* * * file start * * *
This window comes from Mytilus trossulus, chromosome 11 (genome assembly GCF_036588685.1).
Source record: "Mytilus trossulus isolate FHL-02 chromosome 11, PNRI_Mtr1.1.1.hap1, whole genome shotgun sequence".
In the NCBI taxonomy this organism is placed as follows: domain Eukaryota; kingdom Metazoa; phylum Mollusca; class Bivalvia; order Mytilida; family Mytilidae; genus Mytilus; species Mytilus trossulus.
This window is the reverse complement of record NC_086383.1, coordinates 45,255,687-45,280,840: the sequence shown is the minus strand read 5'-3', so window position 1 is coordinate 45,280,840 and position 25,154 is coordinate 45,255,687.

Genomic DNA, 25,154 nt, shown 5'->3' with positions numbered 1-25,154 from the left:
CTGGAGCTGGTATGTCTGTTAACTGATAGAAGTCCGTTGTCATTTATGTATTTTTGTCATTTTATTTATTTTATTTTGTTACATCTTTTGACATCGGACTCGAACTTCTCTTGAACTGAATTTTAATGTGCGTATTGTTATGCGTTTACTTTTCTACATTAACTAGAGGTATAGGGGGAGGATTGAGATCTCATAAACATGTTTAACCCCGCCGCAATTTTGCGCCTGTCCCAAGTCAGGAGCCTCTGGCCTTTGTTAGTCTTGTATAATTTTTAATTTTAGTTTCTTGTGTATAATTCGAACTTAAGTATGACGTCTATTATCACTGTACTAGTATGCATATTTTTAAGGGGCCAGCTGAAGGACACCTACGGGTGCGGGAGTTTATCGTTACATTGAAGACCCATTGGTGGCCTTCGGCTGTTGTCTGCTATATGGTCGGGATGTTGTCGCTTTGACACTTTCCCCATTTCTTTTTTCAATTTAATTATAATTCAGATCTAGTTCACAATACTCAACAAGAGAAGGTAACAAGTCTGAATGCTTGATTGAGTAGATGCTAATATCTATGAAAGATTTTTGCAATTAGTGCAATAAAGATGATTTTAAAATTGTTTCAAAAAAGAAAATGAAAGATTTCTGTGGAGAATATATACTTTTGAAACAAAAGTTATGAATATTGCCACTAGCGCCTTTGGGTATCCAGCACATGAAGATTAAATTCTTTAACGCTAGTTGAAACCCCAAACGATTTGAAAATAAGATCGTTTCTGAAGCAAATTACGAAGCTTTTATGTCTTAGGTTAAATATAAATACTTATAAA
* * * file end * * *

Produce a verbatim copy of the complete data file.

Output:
This window comes from Mytilus trossulus, chromosome 11 (genome assembly GCF_036588685.1).
Source record: "Mytilus trossulus isolate FHL-02 chromosome 11, PNRI_Mtr1.1.1.hap1, whole genome shotgun sequence".
In the NCBI taxonomy this organism is placed as follows: domain Eukaryota; kingdom Metazoa; phylum Mollusca; class Bivalvia; order Mytilida; family Mytilidae; genus Mytilus; species Mytilus trossulus.
This window is the reverse complement of record NC_086383.1, coordinates 45,255,687-45,280,840: the sequence shown is the minus strand read 5'-3', so window position 1 is coordinate 45,280,840 and position 25,154 is coordinate 45,255,687.

Genomic DNA, 25,154 nt, shown 5'->3' with positions numbered 1-25,154 from the left:
CTGGAGCTGGTATGTCTGTTAACTGATAGAAGTCCGTTGTCATTTATGTATTTTTGTCATTTTATTTATTTTATTTTGTTACATCTTTTGACATCGGACTCGAACTTCTCTTGAACTGAATTTTAATGTGCGTATTGTTATGCGTTTACTTTTCTACATTAACTAGAGGTATAGGGGGAGGATTGAGATCTCATAAACATGTTTAACCCCGCCGCAATTTTGCGCCTGTCCCAAGTCAGGAGCCTCTGGCCTTTGTTAGTCTTGTATAATTTTTAATTTTAGTTTCTTGTGTATAATTCGAACTTAAGTATGACGTCTATTATCACTGTACTAGTATGCATATTTTTAAGGGGCCAGCTGAAGGACACCTACGGGTGCGGGAGTTTATCGTTACATTGAAGACCCATTGGTGGCCTTCGGCTGTTGTCTGCTATATGGTCGGGATGTTGTCGCTTTGACACTTTCCCCATTTCTTTTTTCAATTTAATTATAATTCAGATCTAGTTCACAATACTCAACAAGAGAAGGTAACAAGTCTGAATGCTTGATTGAGTAGATGCTAATATCTATGAAAGATTTTTGCAATTAGTGCAATAAAGATGATTTTAAAATTGTTTCAAAAAAGAAAATGAAAGATTTCTGTGGAGAATATATACTTTTGAAACAAAAGTTATGAATATTGCCACTAGCGCCTTTGGGTATCCAGCACATGAAGATTAAATTCTTTAACGCTAGTTGAAACCCCAAACGATTTGAAAATAAGATCGTTTCTGAAGCAAATTACGAAGCTTTTATGTCTTAGGTTAAATATAAATACTTATAAA